Sochi residents blame Games for ecological damage
By Thomas Grove
SOCHI, Russia (Reuters) - The first warning of the problems that eventually swept away Irina Vorochkova's house near Russia's Olympic city of Sochi came when the garden began shifting, then the ground slid away downhill towards a river.
As builders worked feverishly to get the Black Sea resort ready for winter games so closely tied to President Vladimir Putin's legacy, they failed to notice the effects their work was having on the village below.
Until the walls of Vorochkova's two-storey home fell. Tell-tale cracks snaked through neighboring houses.
The 58-year-old housewife now lives in an aluminum shack and is fighting a legal battle for compensation over damage she blames on Olympic subcontractors. Other villages near Sochi offer similar complaints of ruined homes, illegal landfills and broken promises that their lives would not be poisoned by construction.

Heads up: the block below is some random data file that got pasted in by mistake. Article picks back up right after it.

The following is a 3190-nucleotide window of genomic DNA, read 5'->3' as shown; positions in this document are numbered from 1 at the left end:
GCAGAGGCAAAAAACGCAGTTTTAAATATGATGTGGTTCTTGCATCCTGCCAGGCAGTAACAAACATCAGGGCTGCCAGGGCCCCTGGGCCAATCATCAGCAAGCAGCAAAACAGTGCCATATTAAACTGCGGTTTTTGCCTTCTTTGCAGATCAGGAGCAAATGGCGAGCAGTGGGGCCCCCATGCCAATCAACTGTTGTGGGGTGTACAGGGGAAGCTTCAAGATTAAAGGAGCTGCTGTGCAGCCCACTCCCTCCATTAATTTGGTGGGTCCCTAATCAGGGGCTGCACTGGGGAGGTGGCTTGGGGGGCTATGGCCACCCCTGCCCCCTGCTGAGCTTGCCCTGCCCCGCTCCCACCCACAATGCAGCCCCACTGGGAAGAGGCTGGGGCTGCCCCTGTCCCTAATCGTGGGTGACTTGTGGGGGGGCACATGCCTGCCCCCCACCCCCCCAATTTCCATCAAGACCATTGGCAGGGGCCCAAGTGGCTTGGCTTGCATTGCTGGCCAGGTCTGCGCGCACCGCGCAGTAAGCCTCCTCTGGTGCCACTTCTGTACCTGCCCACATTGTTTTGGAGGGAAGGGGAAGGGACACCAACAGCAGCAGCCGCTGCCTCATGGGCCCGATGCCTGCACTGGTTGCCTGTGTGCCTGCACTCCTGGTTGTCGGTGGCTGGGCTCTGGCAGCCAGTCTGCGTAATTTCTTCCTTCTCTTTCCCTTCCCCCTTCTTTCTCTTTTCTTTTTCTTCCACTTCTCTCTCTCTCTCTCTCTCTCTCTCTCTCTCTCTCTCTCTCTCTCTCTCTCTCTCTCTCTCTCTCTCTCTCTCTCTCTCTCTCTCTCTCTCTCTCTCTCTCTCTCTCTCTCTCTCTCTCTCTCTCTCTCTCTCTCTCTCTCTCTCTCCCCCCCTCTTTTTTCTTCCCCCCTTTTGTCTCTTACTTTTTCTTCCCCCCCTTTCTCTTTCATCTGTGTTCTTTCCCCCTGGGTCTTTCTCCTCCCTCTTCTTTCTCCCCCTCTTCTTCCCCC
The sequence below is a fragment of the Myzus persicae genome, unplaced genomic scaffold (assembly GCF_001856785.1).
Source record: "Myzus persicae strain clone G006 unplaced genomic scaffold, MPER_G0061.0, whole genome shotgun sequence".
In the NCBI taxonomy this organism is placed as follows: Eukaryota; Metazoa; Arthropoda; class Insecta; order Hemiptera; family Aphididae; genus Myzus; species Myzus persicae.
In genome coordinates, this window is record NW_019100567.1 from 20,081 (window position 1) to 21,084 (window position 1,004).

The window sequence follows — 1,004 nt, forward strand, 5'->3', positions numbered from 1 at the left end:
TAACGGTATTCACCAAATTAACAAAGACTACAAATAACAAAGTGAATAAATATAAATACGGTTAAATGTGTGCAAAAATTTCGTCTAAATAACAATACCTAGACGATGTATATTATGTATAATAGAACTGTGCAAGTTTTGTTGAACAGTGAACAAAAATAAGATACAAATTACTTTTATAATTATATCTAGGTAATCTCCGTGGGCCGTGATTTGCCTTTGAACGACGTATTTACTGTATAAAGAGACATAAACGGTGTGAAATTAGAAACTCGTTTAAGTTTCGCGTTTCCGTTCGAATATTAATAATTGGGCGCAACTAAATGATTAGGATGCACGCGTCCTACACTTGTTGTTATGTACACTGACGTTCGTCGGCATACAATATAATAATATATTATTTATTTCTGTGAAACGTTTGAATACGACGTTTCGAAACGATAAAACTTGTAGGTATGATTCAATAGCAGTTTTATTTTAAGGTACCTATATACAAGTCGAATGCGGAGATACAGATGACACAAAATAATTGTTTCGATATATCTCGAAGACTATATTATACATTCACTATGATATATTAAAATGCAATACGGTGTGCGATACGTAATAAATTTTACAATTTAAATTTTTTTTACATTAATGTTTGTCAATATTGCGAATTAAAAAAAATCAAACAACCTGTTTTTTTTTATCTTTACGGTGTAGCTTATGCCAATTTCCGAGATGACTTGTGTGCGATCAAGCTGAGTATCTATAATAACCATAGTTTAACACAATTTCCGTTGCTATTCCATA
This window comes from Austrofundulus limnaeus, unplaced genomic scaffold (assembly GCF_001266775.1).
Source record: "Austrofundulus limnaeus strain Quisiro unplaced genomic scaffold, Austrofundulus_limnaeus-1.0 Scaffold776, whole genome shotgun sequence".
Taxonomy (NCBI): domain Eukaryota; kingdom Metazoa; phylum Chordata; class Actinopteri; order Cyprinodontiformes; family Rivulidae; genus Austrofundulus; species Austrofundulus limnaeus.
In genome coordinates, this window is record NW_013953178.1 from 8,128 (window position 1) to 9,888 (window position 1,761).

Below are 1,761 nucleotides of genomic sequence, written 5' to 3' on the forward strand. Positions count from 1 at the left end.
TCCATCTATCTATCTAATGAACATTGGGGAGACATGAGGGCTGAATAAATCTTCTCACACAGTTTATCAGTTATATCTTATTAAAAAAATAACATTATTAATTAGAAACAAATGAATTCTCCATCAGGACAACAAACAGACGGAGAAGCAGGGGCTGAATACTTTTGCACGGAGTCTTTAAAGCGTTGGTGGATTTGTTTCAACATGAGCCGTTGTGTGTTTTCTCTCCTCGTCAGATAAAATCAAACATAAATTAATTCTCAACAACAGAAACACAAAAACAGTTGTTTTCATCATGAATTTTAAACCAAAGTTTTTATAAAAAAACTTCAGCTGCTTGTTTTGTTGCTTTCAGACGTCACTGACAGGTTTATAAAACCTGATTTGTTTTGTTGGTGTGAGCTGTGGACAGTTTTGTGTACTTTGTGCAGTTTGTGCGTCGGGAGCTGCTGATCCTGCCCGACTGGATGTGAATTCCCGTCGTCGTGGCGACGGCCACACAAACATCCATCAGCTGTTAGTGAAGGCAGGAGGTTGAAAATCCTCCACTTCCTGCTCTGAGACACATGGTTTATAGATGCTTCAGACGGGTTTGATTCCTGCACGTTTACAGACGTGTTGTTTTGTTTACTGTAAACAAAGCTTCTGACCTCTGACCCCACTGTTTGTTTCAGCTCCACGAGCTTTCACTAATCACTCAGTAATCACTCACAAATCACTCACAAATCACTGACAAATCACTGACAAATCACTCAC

"It started slowly with little things, like the poles for the clothesline were not quite in the same place, the borders of the garden had moved. Then the front of my house fell off," she said.
Putin is expected to spend more than $50 billion to show off Russia's modern face at the Games in Sochi, a Black Sea resort on the edge of the Caucasus Mountains. Moscow promised to set "new environmental standards" in Olympic construction.
Complaints about construction, along with international concerns about gay rights and security, threaten Putin's efforts to improve Russia's image through the games.
The Sochi 2014 organizing committee says construction has minimized harmful carbon emissions, and companies carrying out construction say they are sticking to their promises to meet international standards in protecting the environment. Continued...